Candy’s dog was once a great sheepherder.

But now the dog has become blind, deaf and disabled due to old age.

The dog can no longer herd sheep.

Candy’s dog has lost its usefulness – the dog no longer has “utility value”.

So, since the dog has become “useless” – the dog is shot dead.

Candy finds himself in the same position as the dog.

Candy realizes that just like his dog has lost its “utility value”, Candy himself has lost his “utility value.

Candy is anxious, and he is worried about his own future, and he speculates whether he would be fired from his job – if they could get rid of a “useless” dog, what prevents them from getting rid of a “useless” worker?


There was a time when I was the sole breadwinner for my family.

I provided for my family and I was “useful” to them.

I worked as a Naval Officer and I was “useful” to the Navy.

Today, after my retirement, as far as the Navy is concerned, I am a retired “veteran”, and I am not “useful” to the Navy anymore.

Also, now, after my retirement, I am no longer the “breadwinner”, and my wife and children are financially independent.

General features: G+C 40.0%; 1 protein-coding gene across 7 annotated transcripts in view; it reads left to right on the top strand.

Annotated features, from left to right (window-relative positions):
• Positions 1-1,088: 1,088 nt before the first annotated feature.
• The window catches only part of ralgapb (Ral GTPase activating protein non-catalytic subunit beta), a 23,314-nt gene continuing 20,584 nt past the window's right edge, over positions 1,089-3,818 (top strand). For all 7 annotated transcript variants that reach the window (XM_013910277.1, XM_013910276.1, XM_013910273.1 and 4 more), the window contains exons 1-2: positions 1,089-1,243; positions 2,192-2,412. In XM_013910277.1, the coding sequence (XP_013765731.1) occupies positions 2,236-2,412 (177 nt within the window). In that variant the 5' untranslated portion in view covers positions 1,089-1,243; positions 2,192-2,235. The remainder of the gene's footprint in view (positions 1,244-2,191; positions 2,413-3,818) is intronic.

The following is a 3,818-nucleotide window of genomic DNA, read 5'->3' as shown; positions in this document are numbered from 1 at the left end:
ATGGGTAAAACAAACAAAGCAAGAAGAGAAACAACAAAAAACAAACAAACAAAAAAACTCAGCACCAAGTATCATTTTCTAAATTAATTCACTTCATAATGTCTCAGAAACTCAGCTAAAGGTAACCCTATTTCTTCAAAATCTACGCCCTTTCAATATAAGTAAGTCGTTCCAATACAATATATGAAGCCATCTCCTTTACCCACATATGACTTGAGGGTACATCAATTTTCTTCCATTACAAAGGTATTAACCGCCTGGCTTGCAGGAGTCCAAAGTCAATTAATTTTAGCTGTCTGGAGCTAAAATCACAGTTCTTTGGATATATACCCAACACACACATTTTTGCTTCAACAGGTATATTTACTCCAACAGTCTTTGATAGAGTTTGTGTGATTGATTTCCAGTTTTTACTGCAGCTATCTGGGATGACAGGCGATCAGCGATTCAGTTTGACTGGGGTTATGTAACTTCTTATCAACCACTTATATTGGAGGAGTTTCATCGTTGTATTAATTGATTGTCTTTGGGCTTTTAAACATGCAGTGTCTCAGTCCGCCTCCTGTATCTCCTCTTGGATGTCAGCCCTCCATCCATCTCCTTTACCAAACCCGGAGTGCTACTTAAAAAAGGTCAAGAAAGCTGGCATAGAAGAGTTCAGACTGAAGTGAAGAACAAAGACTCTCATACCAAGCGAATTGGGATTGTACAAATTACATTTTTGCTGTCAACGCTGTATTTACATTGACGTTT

So, as far as my family is concerned, in the “material sense”, I am “useless”.

As I told you earlier, I have a dog called Sherry.

Once upon a time, Sherry was a great guard dog (and for me, a loving companion).

Unfortunately, Sherry has been ill for the past few months.

Today, Sherry is a blind diabetic dog – she has diabetes and has lost her vision due to her diabetes.

Like Candy’s Dog, Sherry too has lost her “utility value”.

So, aren’t we in the same situation as “Candy and his Dog” so poignantly described in John Steinbeck’s masterpiece novel “Of Mice and Men”?

I am “useless” thanks to my retirement.

Sherry is “useless” owing to her illness.

Me and my Dog – both of us have lost our “utility value” and have become “useless”.

Is that why we are holding on to each other?

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All stories in this blog are a work of fiction. Events, Places, Settings and Incidents narrated in the story are a figment of my imagination. The characters do not exist and are purely imaginary. Any resemblance to persons, living or dead, is purely coincidental.